Fifteensquared

Never knowingly undersolved.

Financial Times 14,152 / Dogberry

Posted by Pete Maclean on November 15th, 2012

Pete Maclean.

Prize puzzle from the Weekend FT of November 3, 2012

I believe that Dogberry is new to Weekend crosswords and he is completely new to me although he is a well known compiler (especially as Shed in the Guardian). Perhaps because I am unfamiliar with his style, I got a slow start on this puzzle and also took a while to finish off the last couple of clues. My favourites are 8D (TUMBREL) and 18D (MISSION). I don’t think much of 18A (MIDWINTER).

Across
1. MAH-JONG – anagram of JOHN in GAM[e] backwards
5. TOSSPOT – P (quiet) in SOT (drunkard) backwards + SOT (drunkard)
9. NAPPE – NAPPE[r] (kipper’s unfinished). A nappe is a sheet of rock.
10. NEOLOGISM – anagram of MONGOLIAS with A[sian] replaced by E[uropean]
11. BEAUTIFUL – anagram of [yo]UTUBE FAIL
12. TOKER – [S]TOKER (decapitated novelist). Bram Stoker, that is.
13. SCARF – SCAR (legacy of trauma) + F (female)
15. ELEMENTAL – EL (the Spanish) + E[m]MENTAL (source of mould removed from…cheese)
18. MIDWINTER – double/cryptic definition. The cryptic definition depends on NT (New Testament) being the middle of wiNTer. I find two faults with this clue. First, I think the question mark should be inside the parentheses. Second the straight definition is very loose. I take it that it refers to Jesus’ birth but midwinter is, strictly speaking, the season when this birth is celebrated; as far as I know, its actual date is unknown.
19. DORIC – D (D) + C[a]IRO (capital not A) backwards
21. STAFF – F-FATS (D-Domino) backwards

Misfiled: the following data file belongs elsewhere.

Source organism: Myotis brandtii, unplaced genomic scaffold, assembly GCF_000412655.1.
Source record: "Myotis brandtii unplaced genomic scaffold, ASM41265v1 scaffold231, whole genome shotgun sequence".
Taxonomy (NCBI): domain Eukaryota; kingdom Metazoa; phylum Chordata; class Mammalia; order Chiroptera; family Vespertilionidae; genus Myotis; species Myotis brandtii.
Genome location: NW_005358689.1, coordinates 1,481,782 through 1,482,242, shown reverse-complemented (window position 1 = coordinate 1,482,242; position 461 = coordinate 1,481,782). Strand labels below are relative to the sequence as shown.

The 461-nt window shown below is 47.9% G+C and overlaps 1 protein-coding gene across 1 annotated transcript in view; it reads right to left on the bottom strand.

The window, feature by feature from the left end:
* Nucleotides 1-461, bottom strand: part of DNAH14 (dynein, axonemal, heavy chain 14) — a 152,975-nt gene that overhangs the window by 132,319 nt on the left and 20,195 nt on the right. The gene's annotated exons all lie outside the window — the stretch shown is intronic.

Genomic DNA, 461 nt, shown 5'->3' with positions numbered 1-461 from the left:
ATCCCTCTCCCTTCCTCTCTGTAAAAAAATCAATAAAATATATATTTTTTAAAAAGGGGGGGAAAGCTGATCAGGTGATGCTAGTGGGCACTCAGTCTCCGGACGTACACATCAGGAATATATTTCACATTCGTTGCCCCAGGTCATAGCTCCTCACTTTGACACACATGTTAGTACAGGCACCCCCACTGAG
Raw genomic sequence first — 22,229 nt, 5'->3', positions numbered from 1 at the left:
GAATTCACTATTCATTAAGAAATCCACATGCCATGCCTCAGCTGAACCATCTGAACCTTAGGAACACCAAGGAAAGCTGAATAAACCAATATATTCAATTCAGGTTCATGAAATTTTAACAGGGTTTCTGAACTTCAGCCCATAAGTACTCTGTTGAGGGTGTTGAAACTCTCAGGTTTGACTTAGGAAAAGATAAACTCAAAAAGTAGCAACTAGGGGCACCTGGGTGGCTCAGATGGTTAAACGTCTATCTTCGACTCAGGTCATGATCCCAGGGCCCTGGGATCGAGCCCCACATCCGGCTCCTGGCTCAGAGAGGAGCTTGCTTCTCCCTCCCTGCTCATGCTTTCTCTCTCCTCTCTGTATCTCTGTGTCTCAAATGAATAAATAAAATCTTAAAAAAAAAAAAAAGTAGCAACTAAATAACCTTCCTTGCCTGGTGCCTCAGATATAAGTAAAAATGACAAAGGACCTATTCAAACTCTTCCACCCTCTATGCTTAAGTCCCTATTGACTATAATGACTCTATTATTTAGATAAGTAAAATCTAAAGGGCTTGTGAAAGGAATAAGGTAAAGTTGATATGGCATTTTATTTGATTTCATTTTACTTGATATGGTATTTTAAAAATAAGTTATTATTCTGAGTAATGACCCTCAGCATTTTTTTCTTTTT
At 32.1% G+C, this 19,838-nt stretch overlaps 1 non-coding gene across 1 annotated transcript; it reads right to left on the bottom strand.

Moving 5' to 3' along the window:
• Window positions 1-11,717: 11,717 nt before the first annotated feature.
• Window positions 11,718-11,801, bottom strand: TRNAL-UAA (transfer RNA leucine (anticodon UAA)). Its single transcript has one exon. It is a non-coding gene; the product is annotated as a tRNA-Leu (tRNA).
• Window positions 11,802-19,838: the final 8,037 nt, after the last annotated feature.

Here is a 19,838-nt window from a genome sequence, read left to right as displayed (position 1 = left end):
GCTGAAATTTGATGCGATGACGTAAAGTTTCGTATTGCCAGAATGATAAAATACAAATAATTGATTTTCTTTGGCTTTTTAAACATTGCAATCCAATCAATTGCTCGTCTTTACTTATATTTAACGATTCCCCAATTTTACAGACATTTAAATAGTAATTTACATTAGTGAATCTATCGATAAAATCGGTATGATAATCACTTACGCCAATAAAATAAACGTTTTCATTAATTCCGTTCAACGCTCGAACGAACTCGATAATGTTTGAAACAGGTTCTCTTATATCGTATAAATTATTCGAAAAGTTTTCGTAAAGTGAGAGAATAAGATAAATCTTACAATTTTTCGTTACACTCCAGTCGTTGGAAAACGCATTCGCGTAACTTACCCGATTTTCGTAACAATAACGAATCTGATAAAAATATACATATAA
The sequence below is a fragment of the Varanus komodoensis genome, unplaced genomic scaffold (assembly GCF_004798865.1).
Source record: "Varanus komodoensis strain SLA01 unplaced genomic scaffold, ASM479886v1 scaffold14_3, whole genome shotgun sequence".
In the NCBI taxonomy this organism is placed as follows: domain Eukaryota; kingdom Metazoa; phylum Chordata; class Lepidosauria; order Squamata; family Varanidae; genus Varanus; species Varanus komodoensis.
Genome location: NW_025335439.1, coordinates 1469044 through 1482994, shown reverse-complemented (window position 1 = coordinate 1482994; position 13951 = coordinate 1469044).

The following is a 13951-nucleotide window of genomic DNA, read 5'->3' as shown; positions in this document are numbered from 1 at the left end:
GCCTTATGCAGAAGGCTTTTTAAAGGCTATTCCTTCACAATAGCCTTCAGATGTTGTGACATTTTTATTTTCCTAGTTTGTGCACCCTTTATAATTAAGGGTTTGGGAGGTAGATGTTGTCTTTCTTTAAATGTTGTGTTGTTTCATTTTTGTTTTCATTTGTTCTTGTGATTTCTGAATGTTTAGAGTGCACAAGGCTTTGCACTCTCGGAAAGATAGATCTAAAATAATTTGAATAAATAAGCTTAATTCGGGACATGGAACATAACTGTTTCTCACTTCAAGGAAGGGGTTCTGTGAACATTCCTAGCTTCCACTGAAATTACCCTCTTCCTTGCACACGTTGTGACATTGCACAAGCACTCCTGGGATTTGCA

23. ANGOSTURA – anagram of ARGONAUTS
25. IMBROGLIO – IM (Dogberry’s) + BR (brother) + anagram of IGLOO
26. BLINI – L[obbed] in BIN (trashcan) + I (one)
27. NEMESIS – anagram of MEISSEN
28. SUMMERY – homophone (“summary”)

Down
1. MINIBUS – I (one) + B (black) together in MINUS (con)
2. HAPHAZARD – PH (a hostelry) in HAZARD (gamble). PH is used to denote Public Houses on Ordnance Survey maps.
3. OVERT – OVER (spare) + T (time)
4. GENUFLECT – anagram of [incens]E ETC FLUNG
5. TROLL – double definition. This was hard for me because I did not know that ‘troll’ could mean to sing.
6. SHORT HEAD – anagram of O (nothing) and THRASHED
7. PRICK – R (royal) in PICK (choose)
8. TUMBREL – hidden word
14. FLIP-FLOPS – double definition
16. EGREGIOUS – E (English) + EG (say) + I (compiler) in GROUS[e] (bird not quite)
17. TURQUOISE – anagram of QUITE SOUR
18. MISSION – MISS (don’t hit) + I (one) + ON (on)
20. CHARITY – IT (it) in CHARY (cautious)
22. ALBUM – ALBUM[en] (white space deleted)
23. AXLES – L (left) in AXES (choppers)
24. SEBUM – BE (live) backwards in SUM (problem)

5 Responses to “Financial Times 14,152 / Dogberry”

  1. Sil van den Hoek says:

    And, whoopee, it’s a pangram!

    Thanks Pete, and Dogberry for a welcome change.

  2. Bob Cumbow says:

    You wrote that 5a was hard for you “because I did not know that ‘troll’ could mean to sing.” The only common familiar usage of this I can think of is the line “Troll the ancient Yuletide carol” in “Deck the Halls” (which will soon become ubiquitous for about five weeks).

  3. Pete Maclean says:

    Hi Sil. Well, a pangram strictly speaking is a sentence, is it not? But I see what you mean and I do think that is a notable characteristic so thanks for pointing it out. I wonder if it was at all intentional.

    Bob, I must have heard and maybe even sung that line but I may not have ever seen it in writing because if you’d asked me to fill in the blank in “_____ the ancient Yuletide carol”, I would have failed!

  4. Bamberger says:

    I know that crosswordland is very unforgiving of not knowing a word because the answer is always obvious from the wordplay.
    Anyway I hadn’t come across nappe,imbrogolio, tumbrel and egregrious and the wordplay didn’t help me.
    I would have been here forever trying to solve 18a & 21a.
    Too hard for me I’m afraid.

  5. Pete Maclean says:

    Bamberger, Thank you for commenting. I was unaware of NAPPE and acknowledge that that was a difficult one because, without crossing letters, I would have been hard-pressed to solve it too. Likewise, 18A was truly a difficult one. Sometimes I wonder how I know so many words but, in this case, I did know all the others, even TUMBREL.

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